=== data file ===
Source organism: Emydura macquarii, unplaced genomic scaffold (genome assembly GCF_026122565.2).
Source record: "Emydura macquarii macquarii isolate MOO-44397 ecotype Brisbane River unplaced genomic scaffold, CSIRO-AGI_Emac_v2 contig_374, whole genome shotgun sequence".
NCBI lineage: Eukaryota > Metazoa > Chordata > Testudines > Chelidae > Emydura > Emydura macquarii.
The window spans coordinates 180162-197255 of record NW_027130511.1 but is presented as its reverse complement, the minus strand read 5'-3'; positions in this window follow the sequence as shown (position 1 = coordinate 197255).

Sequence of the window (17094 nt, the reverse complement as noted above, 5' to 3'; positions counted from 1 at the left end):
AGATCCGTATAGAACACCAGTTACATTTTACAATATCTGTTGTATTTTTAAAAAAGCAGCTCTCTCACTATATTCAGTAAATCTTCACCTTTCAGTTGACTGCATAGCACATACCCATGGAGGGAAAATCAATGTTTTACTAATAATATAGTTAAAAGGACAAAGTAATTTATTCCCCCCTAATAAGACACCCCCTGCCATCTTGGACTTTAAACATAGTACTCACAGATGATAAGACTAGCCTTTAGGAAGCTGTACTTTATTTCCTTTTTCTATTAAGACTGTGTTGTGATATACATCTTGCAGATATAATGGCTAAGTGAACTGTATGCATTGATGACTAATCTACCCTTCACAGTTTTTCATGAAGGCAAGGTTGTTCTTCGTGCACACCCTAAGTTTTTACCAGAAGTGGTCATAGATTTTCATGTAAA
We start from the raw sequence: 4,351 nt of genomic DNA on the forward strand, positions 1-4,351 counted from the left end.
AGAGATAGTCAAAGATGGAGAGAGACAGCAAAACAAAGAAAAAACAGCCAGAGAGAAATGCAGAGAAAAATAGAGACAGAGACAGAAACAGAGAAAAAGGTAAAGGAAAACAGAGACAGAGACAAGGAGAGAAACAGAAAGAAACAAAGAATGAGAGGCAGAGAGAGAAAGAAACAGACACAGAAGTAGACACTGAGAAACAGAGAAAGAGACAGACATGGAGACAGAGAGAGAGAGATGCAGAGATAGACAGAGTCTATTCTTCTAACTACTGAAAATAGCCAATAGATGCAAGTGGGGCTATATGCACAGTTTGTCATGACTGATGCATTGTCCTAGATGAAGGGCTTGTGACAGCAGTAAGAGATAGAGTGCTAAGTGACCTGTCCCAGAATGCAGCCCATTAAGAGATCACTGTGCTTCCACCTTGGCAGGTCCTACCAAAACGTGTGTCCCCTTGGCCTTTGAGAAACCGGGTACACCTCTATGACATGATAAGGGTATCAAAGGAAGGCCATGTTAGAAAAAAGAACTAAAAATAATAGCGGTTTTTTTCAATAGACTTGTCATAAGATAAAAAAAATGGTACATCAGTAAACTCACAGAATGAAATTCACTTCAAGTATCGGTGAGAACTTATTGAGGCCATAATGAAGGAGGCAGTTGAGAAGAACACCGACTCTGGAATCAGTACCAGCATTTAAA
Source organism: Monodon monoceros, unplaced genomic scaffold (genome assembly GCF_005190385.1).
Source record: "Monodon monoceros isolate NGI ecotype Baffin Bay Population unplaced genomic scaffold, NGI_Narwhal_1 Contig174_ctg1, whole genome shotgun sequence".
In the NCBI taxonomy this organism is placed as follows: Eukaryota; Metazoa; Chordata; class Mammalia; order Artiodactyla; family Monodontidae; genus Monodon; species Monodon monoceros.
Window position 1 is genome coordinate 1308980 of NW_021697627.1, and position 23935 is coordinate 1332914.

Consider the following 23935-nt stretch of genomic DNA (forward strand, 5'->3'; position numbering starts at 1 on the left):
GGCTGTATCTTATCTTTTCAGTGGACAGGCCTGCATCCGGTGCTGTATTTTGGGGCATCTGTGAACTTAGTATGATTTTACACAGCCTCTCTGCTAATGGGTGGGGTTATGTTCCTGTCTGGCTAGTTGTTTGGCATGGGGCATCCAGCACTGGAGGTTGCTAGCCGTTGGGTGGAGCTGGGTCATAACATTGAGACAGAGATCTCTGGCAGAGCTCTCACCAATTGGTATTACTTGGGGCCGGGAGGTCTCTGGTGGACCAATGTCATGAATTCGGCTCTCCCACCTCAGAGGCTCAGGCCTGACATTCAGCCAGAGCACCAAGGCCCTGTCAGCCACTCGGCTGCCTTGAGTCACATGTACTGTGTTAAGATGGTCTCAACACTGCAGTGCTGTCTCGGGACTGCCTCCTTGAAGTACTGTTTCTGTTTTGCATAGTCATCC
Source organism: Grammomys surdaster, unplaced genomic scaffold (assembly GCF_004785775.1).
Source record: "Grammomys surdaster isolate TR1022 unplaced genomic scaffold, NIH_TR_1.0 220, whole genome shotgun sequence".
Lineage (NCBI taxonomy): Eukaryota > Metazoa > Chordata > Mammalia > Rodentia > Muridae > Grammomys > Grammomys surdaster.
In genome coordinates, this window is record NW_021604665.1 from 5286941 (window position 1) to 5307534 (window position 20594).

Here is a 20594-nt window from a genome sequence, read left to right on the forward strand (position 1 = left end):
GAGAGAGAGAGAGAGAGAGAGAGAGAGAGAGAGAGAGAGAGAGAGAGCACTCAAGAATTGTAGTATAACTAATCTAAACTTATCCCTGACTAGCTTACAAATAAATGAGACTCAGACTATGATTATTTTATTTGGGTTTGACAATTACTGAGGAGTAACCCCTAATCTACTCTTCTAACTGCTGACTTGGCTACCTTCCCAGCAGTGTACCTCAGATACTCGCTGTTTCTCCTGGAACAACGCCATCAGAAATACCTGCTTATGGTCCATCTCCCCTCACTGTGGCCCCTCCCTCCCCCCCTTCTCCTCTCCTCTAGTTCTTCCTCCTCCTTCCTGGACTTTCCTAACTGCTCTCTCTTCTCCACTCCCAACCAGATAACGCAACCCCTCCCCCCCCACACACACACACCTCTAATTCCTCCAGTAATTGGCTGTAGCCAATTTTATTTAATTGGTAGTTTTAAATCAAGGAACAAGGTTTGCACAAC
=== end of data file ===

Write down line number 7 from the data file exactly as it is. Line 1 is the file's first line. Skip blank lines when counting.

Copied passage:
We start from the raw sequence: 4,351 nt of genomic DNA on the forward strand, positions 1-4,351 counted from the left end.